Retinal Signs Predict Risk of Heart Disease in Women
But only modestly adds to risk predicted by Framingham risk score
THURSDAY, July 3 (HealthDay News) -- Retinal vascular caliber predicts the risk of coronary heart disease in women, but does not add much to the predictive ability of the Framingham risk score, according to a report in the July 1 issue of the American Journal of Cardiology.
Kevin McGeechan, from the University of Sydney in Australia, and colleagues assessed whether the risk of coronary heart disease could be predicted over and above the Framingham risk score based on retinal vascular caliber and other retinal signs in 9,155 non-diabetic individuals (mean age 59 to 60 years) in the United States.
The investigators found that there were 700 incident cases of coronary heart disease during a mean 8.8 years of follow-up. After adjusting for Framingham risk score, the researchers report that women with wider retinal venular caliber (hazard ratio of 1.27 for a one-standard deviation change) and narrower retinal arteriolar caliber (hazard ratio of 1.31 for a one-standard deviation change) had a higher risk of coronary heart disease. Adding retinal vascular caliber to the Framingham risk model increased the area under the receiver operator characteristic curve by 1.7 percent. There was no association between retinal vascular caliber and coronary heart disease risk for men, the report indicates.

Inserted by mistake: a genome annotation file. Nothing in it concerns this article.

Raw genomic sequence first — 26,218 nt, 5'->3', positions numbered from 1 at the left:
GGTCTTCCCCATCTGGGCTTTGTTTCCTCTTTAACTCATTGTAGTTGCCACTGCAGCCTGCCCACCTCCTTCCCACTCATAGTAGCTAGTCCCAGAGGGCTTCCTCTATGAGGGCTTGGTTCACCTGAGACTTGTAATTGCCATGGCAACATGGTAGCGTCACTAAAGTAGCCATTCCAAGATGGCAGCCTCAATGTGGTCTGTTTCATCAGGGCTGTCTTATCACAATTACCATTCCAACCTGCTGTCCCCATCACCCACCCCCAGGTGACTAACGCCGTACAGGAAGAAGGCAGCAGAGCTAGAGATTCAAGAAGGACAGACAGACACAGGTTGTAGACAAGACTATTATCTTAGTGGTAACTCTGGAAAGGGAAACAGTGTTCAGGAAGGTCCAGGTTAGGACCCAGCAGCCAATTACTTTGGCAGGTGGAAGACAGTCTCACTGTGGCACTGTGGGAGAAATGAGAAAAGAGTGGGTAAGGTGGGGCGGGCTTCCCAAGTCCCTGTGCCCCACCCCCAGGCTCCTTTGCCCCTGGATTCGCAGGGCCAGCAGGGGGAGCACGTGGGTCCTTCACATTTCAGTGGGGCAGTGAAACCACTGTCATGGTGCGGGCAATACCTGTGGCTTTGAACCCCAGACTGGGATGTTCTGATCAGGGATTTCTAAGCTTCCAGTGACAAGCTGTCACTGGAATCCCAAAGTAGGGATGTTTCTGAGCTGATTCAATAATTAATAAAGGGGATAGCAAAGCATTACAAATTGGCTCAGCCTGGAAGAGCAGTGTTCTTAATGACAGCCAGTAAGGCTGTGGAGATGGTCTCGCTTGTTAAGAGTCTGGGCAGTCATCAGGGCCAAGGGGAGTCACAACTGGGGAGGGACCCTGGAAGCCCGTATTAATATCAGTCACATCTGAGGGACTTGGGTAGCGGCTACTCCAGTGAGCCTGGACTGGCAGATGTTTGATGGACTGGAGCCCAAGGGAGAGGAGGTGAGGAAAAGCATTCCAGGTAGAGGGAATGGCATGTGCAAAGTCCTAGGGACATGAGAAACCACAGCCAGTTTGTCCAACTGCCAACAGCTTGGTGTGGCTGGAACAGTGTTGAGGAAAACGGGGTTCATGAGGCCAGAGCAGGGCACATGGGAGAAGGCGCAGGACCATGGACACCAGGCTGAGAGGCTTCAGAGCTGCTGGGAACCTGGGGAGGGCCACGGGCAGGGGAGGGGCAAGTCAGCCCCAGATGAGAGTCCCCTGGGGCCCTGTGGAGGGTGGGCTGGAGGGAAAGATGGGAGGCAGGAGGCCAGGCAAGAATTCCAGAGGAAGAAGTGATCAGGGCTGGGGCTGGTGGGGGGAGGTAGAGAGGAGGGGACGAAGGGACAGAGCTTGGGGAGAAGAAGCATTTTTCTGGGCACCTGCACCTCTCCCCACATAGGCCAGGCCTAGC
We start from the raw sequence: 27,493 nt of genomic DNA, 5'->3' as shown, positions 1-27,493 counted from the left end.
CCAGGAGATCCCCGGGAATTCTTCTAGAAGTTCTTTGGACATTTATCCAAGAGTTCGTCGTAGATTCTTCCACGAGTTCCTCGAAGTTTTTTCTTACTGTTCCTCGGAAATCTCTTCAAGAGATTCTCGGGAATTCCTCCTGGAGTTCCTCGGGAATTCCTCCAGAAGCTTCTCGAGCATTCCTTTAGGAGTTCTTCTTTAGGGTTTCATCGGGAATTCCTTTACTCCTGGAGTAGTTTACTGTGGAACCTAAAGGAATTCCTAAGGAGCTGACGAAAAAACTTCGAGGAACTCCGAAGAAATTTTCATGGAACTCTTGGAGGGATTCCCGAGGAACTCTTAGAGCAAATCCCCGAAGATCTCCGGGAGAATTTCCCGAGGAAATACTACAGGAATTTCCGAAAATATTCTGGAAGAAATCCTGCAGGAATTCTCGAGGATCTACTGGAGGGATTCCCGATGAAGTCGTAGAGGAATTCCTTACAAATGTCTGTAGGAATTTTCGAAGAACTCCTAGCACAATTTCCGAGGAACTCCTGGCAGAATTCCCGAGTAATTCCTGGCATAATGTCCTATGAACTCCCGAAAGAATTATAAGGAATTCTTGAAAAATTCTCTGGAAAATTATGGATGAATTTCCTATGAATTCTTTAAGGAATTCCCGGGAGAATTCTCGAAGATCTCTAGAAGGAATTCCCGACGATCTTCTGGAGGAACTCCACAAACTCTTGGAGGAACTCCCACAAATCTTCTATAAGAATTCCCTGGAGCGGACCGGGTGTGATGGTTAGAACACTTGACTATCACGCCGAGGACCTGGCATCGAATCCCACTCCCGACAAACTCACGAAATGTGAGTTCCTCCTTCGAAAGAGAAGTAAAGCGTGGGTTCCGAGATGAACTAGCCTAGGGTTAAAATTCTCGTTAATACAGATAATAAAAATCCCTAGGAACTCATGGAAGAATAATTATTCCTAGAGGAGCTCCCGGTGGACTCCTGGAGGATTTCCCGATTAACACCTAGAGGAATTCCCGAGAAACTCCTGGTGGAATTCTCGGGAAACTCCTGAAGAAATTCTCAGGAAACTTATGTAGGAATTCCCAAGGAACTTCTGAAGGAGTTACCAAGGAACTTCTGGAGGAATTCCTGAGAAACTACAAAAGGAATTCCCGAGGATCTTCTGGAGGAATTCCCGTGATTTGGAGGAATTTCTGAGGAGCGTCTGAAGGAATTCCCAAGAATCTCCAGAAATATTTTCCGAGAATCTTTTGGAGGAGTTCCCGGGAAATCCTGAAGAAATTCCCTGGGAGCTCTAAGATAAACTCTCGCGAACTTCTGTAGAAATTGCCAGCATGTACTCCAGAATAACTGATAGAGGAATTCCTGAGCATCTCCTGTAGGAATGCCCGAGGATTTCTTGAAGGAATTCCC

"In conclusion, although retinal vascular caliber independently predicted coronary heart disease risk in women, the incremental predictive ability over that of the Framingham model was modest and unlikely to translate meaningfully into clinical practice," McGeechan and colleagues write.